FAQ: About Palliative Care
Palliative care (pronounced pal-lee-uh-tiv) is specialized medical care that
focuses on relief of the symptoms and stress of serious illness. The goal is
to prevent and ease suffering and to improve quality of life for patients and
their families. Palliative is appropriate at any age and any stage of an illness.
And, it can be provided at the same time as curative treatment.
Q: How do I know if palliative care is right for
A: Palliative care may be right for you if you suffer from pain or other symptoms
due to a serious illness. Serious illnesses may include: cancer, cardiac disease,
respiratory disease, kidney failure, Alzheimer's, HIV/AIDS, amyotrophic lateral
sclerosis (ALS) and multiple sclerosis (MS). Palliative care can be provided
at any stage of illness and along with treatment meant to cure you.
Q: Where do I receive palliative care?
A: Palliative care is provided primarily in the hospital. However, it can also
be provided in long-term care facilities and at home.
Q: Does my insurance pay for palliative care?
A: Most insurance plans, including Medicare and Medicaid, cover palliative
care. If costs concern you, a social worker or financial consultant from the
palliative care team can help you.
Q: How do I get palliative care?
A: Ask for it! Most of the time you have to ask your doctor for a referral.
Tell your doctors, nurses, family and caregivers that you want palliative care.
Q: What can I expect from palliative care?
A: You can expect relief from symptoms such as pain, shortness of breath, fatigue,
constipation, nausea, loss of appetite and difficulty sleeping. Palliative
care helps you carry on with your daily life. It improves your ability to go
through medical treatments. It helps you better understand your condition and
your choices for medical care. In short, you can expect the best possible quality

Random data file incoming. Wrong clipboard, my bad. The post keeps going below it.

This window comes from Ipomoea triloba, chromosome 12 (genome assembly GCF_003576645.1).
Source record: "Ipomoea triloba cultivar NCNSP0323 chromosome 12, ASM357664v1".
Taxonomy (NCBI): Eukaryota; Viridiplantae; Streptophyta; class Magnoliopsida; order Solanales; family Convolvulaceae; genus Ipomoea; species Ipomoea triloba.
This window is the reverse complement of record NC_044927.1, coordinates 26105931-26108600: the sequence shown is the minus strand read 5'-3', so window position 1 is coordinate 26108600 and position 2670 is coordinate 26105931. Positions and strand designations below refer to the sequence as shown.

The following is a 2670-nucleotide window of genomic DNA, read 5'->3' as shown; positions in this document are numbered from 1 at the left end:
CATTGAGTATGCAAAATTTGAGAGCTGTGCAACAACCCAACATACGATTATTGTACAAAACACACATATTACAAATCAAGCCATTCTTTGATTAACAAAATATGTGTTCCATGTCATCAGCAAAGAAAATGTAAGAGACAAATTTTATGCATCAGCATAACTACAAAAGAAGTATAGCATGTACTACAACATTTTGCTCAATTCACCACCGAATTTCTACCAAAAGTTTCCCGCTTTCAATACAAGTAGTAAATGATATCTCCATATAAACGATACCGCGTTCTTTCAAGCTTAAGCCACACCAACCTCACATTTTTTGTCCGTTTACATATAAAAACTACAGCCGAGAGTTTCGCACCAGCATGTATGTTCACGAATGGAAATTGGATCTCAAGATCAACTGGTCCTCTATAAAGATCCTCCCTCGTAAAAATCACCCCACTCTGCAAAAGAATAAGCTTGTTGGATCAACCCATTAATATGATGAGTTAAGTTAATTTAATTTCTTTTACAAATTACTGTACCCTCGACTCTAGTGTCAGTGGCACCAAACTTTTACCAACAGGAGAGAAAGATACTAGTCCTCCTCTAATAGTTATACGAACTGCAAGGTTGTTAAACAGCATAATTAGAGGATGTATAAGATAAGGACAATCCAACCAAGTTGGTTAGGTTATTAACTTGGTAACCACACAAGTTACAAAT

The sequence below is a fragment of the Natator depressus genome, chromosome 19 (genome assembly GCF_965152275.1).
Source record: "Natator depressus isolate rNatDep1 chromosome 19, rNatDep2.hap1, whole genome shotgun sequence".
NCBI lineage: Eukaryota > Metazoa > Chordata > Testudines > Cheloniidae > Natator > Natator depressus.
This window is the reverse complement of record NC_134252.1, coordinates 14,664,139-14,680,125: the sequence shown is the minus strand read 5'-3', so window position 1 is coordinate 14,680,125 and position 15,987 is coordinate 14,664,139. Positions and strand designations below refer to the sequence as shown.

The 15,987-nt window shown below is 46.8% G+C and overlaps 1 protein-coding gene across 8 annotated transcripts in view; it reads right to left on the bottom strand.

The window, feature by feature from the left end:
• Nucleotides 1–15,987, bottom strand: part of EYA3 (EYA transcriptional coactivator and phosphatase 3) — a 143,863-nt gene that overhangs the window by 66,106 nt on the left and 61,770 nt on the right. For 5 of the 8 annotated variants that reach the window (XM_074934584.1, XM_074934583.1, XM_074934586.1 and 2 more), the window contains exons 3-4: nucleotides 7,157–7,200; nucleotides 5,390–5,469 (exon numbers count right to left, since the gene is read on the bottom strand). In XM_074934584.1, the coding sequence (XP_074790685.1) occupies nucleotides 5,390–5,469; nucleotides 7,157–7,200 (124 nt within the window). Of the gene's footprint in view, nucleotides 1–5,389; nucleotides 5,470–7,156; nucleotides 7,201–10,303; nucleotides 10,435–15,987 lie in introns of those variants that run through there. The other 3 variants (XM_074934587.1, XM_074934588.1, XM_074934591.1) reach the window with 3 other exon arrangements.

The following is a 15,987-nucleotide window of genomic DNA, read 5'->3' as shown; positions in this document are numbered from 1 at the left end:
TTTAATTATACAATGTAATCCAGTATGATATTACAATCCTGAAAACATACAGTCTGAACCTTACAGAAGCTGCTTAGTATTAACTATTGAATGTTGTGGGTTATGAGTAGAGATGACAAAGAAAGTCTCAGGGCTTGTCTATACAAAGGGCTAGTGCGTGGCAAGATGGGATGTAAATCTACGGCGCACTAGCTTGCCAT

of life, this includes coordination and communication between physicians, nurses,
soical workers, assistance with paperwork, and spiritual support.
Q: Who provides palliative care?
A: Usually a team of experts, including palliative care doctors, nurses, and
social workers, provides this type of care. Chaplains, massage therapists,
pharmacists, nutritionists and others might also be part of the team.
Q: How does palliative care work with my own doctor?
A: The palliative care team works with your own doctor to provide more support
for you and your family. The team provides expert symptom management, extra
time for communication and help navigating the health system.
FAQ: About POLST
(Physician Orders for Life Sustaining Treatment)
Q: What does POLST do?
A: POLST makes your treatment wishes known to doctors and other members of
your health care team. Too often, patients near the end of their lives may
get treatment they do not want. These treatments may not help them live longer
or better. Sometimes this treatment can cause pain. POLST gives you a way to
tell doctors, nurses, and other health care team members what types of treatment
POLST makes your wishes clear to your family members and care givers. Sometimes,
family members have their own ideas about what types of treatment their loved
ones would want. POLST makes sure your family members and care givers know
exactly what treatments you do and do not want. No one has to guess or argue.
Q: Who should have a POLST?
A: In particular, anyone with a serious, chronic illness should have a POLST
form. Anyone who wants to make their wishes known is eligible to complete a
POLST form, regardless of their health status. POLST forms can be revised at
any time, and as your status changes.
Q: Is POLST different from an Advanced Health Care Directive?
A: Yes. An Advance Directive allows you to choose the person you want to speak
for you, and provides a general guide to what you want. It is a good idea that
seriously ill people have both an Advanced Directive and a POLST form. POLST
is different because:
POLST is for the seriously
Q: Who can help me fill
out a POLST form?
POLST tells your exact wishes about certain medical treatments
POLST is a legal, physican-signed order that directs health care professionals
about your treatment choices.
POLST goes with you to your home, your hospital, or your long-term care facility. It goes where
A: Your doctor, nurse, social worker, or chaplain can help fill out the POLST
form. Make sure you talk with your doctor about the treatments you want and
don't want. The form must be signed by your doctor, and you or the person you
pick to make decisions for you.
Q: What do I do with my POLST form?
A: Once signed, the POLST form will become part of your medical record. The
form stays with you all the time.
If you are at home, put it near your bed or on your refrigerator
If you are in a hospital, nursing home, or assisted living
facility, it will be in your chart or file
If you are moved between locations, your POLST form will
go with you.
Copies are just as valiad as the original pink form, so
give copies to your doctor, family, and decision makers. Be sure to discuss
your preferences with them. Keep the original pink form with you.
Q: What if I want to change
my POLST form?
A: You and your doctor can change your POLST form whenever you want. It should
be updated whenever your medical condition changes.